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WPIC 92.16 Evaluation of Blood or Breath Test Results

11A WAPRAC WPIC 92.16Washington Practice Series TMWashington Pattern Jury Instructions--Criminal

11A Wash. Prac., Pattern Jury Instr. Crim. WPIC 92.16 (5th Ed)
Washington Practice Series TM
Washington Pattern Jury Instructions--Criminal
December 2021 Update
Washington State Supreme Court Committee on Jury Instructions
Part XI. Crimes Involving Operation of Motor Vehicles
WPIC CHAPTER 92. Driving Under the Influence
WPIC 92.16 Evaluation of Blood or Breath Test Results
In determining the accuracy and reliability of a [breath] [blood] test, you may consider the testing procedures used, the reliability and functioning of a testing instrument, maintenance procedures applied to a testing instrument, and any other factors that bear on the accuracy and reliability of the test.
Use this instruction when there is a challenge to the accuracy and reliability of the defendant's breath or blood test. For directions on using bracketed phrases, see WPIC 4.20 (Introduction).
RCW 46.61.506 codifies the foundational elements required for admissibility of breath or blood test evidence and the state's burden as it relates to the reliability of the breath or blood testing procedure. RCW 46.61.506(4)(c) reads:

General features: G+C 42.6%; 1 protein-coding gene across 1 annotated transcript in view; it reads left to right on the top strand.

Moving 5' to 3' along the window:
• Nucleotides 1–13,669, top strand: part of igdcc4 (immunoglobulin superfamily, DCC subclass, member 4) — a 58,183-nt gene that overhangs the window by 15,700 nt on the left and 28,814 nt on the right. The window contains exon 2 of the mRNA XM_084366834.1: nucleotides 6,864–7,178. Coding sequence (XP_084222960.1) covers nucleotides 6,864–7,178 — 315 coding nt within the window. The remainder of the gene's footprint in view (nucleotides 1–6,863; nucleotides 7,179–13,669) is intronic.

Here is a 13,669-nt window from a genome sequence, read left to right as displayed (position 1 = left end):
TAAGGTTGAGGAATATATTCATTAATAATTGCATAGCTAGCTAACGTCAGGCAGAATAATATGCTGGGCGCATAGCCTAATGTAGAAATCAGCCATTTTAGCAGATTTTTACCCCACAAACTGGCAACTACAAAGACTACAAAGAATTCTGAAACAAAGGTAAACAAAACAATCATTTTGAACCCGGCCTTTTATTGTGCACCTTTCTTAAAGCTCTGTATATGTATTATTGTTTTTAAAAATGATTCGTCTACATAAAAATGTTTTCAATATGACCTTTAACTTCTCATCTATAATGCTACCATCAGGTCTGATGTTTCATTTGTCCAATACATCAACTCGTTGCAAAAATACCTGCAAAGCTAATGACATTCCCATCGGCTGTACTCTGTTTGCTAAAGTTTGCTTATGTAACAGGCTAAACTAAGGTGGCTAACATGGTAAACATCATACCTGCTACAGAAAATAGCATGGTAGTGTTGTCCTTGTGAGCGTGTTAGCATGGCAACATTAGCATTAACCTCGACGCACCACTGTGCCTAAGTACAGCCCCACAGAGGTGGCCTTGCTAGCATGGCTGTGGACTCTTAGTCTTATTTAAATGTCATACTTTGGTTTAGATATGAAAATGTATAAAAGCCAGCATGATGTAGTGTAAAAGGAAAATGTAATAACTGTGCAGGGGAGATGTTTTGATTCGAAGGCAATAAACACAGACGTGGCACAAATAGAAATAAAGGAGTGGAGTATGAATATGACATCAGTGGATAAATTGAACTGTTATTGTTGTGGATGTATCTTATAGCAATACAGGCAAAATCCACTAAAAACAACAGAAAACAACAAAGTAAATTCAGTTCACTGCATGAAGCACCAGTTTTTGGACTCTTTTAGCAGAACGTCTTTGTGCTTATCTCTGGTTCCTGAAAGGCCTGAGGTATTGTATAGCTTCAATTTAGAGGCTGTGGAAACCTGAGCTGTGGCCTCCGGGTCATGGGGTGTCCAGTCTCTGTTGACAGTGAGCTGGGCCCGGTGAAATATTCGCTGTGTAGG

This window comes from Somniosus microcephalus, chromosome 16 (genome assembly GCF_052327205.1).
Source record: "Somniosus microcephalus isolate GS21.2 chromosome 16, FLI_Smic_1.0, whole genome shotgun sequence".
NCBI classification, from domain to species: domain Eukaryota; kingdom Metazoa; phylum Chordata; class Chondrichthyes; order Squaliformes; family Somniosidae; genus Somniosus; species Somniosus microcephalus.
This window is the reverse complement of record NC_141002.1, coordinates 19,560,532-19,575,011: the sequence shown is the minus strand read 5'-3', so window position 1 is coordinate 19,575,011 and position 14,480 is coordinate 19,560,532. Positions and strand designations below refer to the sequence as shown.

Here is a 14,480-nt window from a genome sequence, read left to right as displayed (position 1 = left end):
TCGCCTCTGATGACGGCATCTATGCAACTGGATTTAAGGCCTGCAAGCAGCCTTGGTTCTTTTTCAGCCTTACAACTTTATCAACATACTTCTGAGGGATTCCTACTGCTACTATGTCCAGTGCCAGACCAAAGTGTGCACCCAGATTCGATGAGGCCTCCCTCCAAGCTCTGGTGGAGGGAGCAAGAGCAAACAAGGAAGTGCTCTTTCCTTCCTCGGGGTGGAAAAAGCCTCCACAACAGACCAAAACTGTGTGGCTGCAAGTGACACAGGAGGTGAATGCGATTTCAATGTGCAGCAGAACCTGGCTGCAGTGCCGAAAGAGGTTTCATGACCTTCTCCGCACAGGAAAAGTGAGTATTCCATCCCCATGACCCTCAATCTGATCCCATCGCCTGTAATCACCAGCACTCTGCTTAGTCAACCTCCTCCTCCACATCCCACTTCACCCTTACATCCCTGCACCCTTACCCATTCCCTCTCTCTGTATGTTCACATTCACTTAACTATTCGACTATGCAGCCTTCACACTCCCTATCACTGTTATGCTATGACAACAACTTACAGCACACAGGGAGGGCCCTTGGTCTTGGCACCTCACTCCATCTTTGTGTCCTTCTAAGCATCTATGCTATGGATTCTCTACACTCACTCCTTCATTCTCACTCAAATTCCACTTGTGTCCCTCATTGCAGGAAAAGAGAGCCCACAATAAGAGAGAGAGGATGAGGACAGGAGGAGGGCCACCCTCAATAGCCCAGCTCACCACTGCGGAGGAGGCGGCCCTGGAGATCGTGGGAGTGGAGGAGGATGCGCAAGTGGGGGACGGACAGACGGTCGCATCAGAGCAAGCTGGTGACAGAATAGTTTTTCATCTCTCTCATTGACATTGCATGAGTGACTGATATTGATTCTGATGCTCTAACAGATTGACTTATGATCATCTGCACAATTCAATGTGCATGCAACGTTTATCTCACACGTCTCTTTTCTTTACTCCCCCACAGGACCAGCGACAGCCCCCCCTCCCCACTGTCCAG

Nothing in this section shall be deemed to prevent the subject of the test from challenging the reliability or accuracy of the test, the reliability or functioning of the instrument, or any maintenance procedures. Such challenges, however, shall not preclude the admissibility of the test once the prosecution or department has made a prima facie showing of the requirements contained in (a) of this subsection. Instead, such challenges may be considered by the trier of fact in determining what weight to give to the test result.
The prosecution must prove to the jury that any breath or blood test result is “accurate and reliable” beyond a reasonable doubt if the prosecution chooses to submit an RCW 46.61.502(1)(a) or (b) or .504(1)(a) or (b) per se 0.08 alcohol or 5.00 nanogram THC concentration alternative means instruction to the jury (as opposed to only submitting the crime to the jury under the “under the influence of or affected by” alternative means of RCW 46.61.502 or .504).
[Current as of February 2020.]
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